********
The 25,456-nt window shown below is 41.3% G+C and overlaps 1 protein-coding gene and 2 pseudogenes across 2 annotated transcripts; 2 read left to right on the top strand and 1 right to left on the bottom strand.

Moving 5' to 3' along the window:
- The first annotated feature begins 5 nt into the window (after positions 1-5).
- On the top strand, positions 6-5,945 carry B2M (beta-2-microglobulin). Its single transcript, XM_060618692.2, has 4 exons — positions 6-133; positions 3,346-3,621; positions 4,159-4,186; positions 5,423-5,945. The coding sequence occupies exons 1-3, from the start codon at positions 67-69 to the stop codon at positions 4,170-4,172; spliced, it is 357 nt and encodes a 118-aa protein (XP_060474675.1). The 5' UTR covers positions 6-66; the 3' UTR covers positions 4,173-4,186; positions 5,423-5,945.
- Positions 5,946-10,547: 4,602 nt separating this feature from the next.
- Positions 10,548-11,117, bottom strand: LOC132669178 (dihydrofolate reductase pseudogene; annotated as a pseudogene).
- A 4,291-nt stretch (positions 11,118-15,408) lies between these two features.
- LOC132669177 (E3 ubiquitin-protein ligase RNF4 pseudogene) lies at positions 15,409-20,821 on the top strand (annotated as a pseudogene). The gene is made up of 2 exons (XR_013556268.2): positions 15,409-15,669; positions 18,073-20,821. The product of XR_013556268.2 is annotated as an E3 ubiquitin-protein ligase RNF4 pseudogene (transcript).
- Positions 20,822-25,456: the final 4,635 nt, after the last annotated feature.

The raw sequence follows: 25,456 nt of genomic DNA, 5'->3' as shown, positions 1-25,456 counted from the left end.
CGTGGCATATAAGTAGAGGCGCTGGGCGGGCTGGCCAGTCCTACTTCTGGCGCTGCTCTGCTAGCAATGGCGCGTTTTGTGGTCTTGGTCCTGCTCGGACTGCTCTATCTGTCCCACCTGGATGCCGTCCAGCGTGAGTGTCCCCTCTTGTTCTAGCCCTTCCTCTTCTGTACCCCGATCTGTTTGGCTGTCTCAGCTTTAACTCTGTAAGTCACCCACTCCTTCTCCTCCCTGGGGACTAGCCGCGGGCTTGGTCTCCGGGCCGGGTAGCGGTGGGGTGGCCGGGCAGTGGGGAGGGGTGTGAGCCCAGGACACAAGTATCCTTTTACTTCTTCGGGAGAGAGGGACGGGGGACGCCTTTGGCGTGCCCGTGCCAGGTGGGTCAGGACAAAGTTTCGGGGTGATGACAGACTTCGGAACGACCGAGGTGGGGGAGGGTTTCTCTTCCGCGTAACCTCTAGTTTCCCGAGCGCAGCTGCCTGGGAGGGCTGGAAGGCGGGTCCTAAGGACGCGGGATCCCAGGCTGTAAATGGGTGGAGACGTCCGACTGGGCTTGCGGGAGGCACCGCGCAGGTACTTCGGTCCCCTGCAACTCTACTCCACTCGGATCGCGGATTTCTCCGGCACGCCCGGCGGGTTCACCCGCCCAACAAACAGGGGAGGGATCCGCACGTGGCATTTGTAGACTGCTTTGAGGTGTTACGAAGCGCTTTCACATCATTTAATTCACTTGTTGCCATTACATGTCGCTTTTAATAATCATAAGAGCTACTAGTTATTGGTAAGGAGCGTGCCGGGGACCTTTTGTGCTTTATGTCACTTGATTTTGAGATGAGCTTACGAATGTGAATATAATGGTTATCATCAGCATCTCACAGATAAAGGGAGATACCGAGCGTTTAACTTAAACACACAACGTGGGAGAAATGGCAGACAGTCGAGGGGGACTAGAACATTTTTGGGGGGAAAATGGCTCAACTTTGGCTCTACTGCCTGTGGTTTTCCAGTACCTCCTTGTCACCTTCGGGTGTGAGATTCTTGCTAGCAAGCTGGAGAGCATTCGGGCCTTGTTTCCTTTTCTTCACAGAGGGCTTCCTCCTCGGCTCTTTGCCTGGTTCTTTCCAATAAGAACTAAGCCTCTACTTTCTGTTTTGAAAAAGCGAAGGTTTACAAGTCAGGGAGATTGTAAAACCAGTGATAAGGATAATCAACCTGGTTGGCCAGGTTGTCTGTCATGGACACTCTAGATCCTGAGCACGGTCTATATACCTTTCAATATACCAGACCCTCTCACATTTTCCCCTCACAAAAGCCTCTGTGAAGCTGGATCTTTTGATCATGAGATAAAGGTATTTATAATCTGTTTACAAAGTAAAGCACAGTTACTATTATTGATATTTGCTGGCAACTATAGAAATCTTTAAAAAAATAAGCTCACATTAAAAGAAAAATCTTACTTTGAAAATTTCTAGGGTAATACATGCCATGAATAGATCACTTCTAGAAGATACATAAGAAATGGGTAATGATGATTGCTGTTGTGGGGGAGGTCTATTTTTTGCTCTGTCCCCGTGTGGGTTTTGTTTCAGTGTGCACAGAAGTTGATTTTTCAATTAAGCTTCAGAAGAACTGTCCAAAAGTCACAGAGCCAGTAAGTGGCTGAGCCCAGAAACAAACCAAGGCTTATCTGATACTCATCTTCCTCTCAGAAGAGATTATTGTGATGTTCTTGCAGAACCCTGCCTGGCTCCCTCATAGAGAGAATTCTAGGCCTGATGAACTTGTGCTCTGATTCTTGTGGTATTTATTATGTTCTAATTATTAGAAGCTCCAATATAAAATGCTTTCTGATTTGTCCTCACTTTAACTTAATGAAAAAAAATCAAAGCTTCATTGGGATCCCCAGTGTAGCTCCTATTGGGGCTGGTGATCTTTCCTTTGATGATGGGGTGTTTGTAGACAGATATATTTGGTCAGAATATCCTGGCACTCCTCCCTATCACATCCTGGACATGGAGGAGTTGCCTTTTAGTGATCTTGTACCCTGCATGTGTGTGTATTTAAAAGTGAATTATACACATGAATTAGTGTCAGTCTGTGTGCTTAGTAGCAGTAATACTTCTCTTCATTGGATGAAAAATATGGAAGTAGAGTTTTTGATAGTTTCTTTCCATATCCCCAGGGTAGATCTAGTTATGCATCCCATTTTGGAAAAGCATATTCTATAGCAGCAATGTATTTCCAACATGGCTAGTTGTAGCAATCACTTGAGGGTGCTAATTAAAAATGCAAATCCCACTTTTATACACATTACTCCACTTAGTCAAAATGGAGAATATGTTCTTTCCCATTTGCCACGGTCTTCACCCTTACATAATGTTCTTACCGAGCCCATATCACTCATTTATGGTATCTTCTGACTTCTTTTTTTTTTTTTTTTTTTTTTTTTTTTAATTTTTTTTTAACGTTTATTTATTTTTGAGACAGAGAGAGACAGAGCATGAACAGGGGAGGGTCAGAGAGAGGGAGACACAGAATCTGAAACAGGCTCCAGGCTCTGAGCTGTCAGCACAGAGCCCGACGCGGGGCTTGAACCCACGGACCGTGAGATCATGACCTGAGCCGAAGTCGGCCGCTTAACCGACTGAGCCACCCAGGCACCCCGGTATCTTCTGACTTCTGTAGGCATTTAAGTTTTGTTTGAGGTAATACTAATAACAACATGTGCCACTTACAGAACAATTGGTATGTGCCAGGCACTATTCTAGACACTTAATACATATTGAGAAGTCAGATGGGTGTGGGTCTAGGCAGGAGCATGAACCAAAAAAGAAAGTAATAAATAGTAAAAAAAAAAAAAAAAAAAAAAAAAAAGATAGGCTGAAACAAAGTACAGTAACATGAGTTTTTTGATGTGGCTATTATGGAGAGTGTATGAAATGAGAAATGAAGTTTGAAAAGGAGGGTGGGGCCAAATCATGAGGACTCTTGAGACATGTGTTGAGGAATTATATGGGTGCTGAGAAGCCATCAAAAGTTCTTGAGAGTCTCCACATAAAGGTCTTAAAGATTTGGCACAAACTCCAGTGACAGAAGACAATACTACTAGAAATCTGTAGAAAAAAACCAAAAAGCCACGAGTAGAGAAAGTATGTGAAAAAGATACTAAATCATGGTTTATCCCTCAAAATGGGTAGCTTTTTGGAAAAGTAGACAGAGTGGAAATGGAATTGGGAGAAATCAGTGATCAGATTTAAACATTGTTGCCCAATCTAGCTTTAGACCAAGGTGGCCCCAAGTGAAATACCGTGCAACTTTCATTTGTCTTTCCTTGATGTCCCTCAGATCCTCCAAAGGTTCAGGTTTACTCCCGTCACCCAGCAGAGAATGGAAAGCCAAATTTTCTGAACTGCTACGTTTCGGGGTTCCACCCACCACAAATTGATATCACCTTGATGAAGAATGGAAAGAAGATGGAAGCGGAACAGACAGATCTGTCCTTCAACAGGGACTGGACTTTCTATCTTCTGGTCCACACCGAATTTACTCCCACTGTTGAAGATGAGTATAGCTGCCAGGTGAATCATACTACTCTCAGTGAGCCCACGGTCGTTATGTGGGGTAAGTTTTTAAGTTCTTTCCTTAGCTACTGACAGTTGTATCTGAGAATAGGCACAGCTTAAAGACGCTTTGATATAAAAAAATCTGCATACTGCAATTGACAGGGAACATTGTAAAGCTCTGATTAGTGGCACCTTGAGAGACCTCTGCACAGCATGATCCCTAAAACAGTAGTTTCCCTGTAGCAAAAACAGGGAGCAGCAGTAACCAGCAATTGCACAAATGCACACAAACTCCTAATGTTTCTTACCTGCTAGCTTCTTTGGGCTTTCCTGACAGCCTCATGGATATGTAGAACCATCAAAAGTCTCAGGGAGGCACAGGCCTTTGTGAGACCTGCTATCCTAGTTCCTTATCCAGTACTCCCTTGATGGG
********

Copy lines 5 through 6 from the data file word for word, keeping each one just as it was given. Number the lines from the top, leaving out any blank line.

- Positions 5,946-10,547: 4,602 nt separating this feature from the next.
- Positions 10,548-11,117, bottom strand: LOC132669178 (dihydrofolate reductase pseudogene; annotated as a pseudogene).